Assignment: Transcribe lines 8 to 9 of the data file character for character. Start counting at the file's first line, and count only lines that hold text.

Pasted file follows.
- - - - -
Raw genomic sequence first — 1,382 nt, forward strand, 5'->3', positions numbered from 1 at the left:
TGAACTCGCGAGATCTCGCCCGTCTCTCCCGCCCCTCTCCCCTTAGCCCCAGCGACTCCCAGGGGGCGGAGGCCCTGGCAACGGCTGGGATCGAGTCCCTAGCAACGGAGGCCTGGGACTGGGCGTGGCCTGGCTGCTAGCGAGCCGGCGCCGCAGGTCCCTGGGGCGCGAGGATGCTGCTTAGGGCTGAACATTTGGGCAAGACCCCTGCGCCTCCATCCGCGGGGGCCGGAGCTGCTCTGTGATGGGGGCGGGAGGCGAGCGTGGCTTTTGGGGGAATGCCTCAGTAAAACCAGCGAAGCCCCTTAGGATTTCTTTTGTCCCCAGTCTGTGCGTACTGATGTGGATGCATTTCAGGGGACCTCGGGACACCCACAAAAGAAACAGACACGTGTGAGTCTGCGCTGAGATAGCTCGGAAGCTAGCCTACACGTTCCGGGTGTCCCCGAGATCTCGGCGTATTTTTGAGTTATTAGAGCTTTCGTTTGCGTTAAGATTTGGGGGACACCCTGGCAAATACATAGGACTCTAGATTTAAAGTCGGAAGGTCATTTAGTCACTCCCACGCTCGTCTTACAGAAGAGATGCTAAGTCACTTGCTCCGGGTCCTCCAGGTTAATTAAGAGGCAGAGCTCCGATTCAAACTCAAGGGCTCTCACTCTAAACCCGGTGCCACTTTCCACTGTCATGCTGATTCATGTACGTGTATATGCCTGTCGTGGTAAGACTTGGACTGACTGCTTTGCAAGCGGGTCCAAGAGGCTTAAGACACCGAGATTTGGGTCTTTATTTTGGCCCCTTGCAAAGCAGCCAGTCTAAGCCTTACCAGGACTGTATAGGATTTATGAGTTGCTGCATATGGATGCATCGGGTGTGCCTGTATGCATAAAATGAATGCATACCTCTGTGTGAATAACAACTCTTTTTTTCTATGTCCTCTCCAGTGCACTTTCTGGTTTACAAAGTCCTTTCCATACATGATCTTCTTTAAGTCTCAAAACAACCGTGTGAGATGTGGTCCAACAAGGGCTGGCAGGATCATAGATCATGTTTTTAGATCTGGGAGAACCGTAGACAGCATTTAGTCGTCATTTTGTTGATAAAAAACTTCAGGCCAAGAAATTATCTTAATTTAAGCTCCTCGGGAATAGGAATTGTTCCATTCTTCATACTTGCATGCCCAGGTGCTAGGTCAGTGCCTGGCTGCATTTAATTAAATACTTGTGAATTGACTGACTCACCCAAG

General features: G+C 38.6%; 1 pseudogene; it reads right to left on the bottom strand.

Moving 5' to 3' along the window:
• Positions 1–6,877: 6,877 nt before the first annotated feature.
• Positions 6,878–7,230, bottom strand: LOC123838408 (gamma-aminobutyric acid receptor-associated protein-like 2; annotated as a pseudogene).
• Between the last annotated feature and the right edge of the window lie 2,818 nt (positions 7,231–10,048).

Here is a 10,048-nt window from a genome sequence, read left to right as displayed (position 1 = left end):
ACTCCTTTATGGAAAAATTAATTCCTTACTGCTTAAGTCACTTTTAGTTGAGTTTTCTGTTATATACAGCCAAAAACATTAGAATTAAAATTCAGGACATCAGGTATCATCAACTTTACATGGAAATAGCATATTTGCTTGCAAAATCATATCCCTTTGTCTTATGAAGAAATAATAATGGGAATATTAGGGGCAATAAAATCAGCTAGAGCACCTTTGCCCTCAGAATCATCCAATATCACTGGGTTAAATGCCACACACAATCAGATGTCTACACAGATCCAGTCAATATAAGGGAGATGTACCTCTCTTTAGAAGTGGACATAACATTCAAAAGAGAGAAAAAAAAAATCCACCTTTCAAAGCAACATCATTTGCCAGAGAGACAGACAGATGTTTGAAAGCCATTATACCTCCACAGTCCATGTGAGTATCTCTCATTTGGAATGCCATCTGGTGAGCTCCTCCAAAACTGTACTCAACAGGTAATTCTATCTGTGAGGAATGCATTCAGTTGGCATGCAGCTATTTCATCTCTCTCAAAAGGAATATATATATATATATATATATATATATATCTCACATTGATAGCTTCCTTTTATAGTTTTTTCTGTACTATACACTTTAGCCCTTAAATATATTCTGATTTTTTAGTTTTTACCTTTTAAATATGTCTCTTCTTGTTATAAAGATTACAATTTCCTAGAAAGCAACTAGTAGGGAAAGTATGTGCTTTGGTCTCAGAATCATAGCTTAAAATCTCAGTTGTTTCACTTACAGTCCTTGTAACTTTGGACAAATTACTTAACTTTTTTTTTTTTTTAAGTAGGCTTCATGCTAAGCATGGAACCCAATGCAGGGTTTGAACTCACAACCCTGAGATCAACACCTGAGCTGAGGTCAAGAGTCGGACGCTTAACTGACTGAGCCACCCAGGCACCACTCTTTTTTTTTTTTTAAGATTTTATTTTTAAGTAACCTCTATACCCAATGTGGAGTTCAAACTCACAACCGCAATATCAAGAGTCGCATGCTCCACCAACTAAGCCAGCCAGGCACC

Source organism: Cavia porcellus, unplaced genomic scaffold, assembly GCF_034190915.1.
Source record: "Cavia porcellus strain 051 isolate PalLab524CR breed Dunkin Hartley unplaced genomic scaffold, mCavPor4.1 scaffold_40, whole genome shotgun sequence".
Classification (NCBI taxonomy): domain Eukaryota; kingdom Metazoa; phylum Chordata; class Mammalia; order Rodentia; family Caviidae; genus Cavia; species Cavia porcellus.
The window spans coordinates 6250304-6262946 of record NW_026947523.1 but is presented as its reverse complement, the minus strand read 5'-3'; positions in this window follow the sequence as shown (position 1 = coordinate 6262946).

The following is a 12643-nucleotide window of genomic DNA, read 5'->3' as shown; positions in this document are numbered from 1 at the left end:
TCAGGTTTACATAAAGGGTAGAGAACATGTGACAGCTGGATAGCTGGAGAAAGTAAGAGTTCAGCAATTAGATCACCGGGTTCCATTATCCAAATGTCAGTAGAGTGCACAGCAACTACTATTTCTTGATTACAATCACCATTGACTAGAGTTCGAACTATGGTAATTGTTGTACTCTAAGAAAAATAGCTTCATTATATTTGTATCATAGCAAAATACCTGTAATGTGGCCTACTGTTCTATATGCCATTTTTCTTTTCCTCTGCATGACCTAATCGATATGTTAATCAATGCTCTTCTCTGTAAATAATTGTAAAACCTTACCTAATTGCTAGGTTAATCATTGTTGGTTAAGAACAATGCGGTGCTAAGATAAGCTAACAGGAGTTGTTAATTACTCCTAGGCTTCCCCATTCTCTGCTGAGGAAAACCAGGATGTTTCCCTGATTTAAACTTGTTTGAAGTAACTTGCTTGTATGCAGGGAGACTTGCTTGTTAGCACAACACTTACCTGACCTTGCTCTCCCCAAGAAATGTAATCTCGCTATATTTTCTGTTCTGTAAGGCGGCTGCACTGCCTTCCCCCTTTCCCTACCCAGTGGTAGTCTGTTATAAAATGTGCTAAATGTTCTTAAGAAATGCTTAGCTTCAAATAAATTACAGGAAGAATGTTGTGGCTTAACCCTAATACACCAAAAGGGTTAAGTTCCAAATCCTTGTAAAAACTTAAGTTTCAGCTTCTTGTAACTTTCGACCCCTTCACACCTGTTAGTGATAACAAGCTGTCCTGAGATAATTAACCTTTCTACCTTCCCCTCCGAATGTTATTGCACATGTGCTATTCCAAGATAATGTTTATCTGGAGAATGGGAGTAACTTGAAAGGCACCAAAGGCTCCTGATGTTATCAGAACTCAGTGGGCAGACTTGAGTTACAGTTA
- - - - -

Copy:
Here is a 10,048-nt window from a genome sequence, read left to right as displayed (position 1 = left end):
ACTCCTTTATGGAAAAATTAATTCCTTACTGCTTAAGTCACTTTTAGTTGAGTTTTCTGTTATATACAGCCAAAAACATTAGAATTAAAATTCAGGACATCAGGTATCATCAACTTTACATGGAAATAGCATATTTGCTTGCAAAATCATATCCCTTTGTCTTATGAAGAAATAATAATGGGAATATTAGGGGCAATAAAATCAGCTAGAGCACCTTTGCCCTCAGAATCATCCAATATCACTGGGTTAAATGCCACACACAATCAGATGTCTACACAGATCCAGTCAATATAAGGGAGATGTACCTCTCTTTAGAAGTGGACATAACATTCAAAAGAGAGAAAAAAAAAATCCACCTTTCAAAGCAACATCATTTGCCAGAGAGACAGACAGATGTTTGAAAGCCATTATACCTCCACAGTCCATGTGAGTATCTCTCATTTGGAATGCCATCTGGTGAGCTCCTCCAAAACTGTACTCAACAGGTAATTCTATCTGTGAGGAATGCATTCAGTTGGCATGCAGCTATTTCATCTCTCTCAAAAGGAATATATATATATATATATATATATATATATCTCACATTGATAGCTTCCTTTTATAGTTTTTTCTGTACTATACACTTTAGCCCTTAAATATATTCTGATTTTTTAGTTTTTACCTTTTAAATATGTCTCTTCTTGTTATAAAGATTACAATTTCCTAGAAAGCAACTAGTAGGGAAAGTATGTGCTTTGGTCTCAGAATCATAGCTTAAAATCTCAGTTGTTTCACTTACAGTCCTTGTAACTTTGGACAAATTACTTAACTTTTTTTTTTTTTTAAGTAGGCTTCATGCTAAGCATGGAACCCAATGCAGGGTTTGAACTCACAACCCTGAGATCAACACCTGAGCTGAGGTCAAGAGTCGGACGCTTAACTGACTGAGCCACCCAGGCACCACTCTTTTTTTTTTTTTAAGATTTTATTTTTAAGTAACCTCTATACCCAATGTGGAGTTCAAACTCACAACCGCAATATCAAGAGTCGCATGCTCCACCAACTAAGCCAGCCAGGCACC